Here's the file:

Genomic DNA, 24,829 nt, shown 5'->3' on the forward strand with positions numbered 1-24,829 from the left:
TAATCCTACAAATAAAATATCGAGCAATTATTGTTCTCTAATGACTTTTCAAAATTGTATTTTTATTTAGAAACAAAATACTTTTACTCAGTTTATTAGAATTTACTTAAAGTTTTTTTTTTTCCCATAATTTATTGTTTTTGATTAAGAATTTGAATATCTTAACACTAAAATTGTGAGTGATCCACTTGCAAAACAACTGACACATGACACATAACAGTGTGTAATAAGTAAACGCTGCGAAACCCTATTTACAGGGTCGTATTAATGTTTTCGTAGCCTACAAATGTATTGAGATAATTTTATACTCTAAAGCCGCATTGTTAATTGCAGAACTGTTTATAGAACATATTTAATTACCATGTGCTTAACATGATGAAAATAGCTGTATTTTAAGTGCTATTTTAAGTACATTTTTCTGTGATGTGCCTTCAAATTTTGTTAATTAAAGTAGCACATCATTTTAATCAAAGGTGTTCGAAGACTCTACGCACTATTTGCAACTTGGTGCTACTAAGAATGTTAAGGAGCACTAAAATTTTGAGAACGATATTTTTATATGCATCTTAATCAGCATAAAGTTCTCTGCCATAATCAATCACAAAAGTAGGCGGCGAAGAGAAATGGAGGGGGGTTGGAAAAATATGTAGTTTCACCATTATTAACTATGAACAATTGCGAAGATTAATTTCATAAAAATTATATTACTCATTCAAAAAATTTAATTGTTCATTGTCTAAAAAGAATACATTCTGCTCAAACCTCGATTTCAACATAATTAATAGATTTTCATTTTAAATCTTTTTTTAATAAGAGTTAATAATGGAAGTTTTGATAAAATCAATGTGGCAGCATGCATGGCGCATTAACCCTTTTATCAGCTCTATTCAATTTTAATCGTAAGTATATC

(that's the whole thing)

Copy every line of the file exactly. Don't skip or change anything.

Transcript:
Genomic DNA, 24,829 nt, shown 5'->3' on the forward strand with positions numbered 1-24,829 from the left:
TAATCCTACAAATAAAATATCGAGCAATTATTGTTCTCTAATGACTTTTCAAAATTGTATTTTTATTTAGAAACAAAATACTTTTACTCAGTTTATTAGAATTTACTTAAAGTTTTTTTTTTTCCCATAATTTATTGTTTTTGATTAAGAATTTGAATATCTTAACACTAAAATTGTGAGTGATCCACTTGCAAAACAACTGACACATGACACATAACAGTGTGTAATAAGTAAACGCTGCGAAACCCTATTTACAGGGTCGTATTAATGTTTTCGTAGCCTACAAATGTATTGAGATAATTTTATACTCTAAAGCCGCATTGTTAATTGCAGAACTGTTTATAGAACATATTTAATTACCATGTGCTTAACATGATGAAAATAGCTGTATTTTAAGTGCTATTTTAAGTACATTTTTCTGTGATGTGCCTTCAAATTTTGTTAATTAAAGTAGCACATCATTTTAATCAAAGGTGTTCGAAGACTCTACGCACTATTTGCAACTTGGTGCTACTAAGAATGTTAAGGAGCACTAAAATTTTGAGAACGATATTTTTATATGCATCTTAATCAGCATAAAGTTCTCTGCCATAATCAATCACAAAAGTAGGCGGCGAAGAGAAATGGAGGGGGGTTGGAAAAATATGTAGTTTCACCATTATTAACTATGAACAATTGCGAAGATTAATTTCATAAAAATTATATTACTCATTCAAAAAATTTAATTGTTCATTGTCTAAAAAGAATACATTCTGCTCAAACCTCGATTTCAACATAATTAATAGATTTTCATTTTAAATCTTTTTTTAATAAGAGTTAATAATGGAAGTTTTGATAAAATCAATGTGGCAGCATGCATGGCGCATTAACCCTTTTATCAGCTCTATTCAATTTTAATCGTAAGTATATC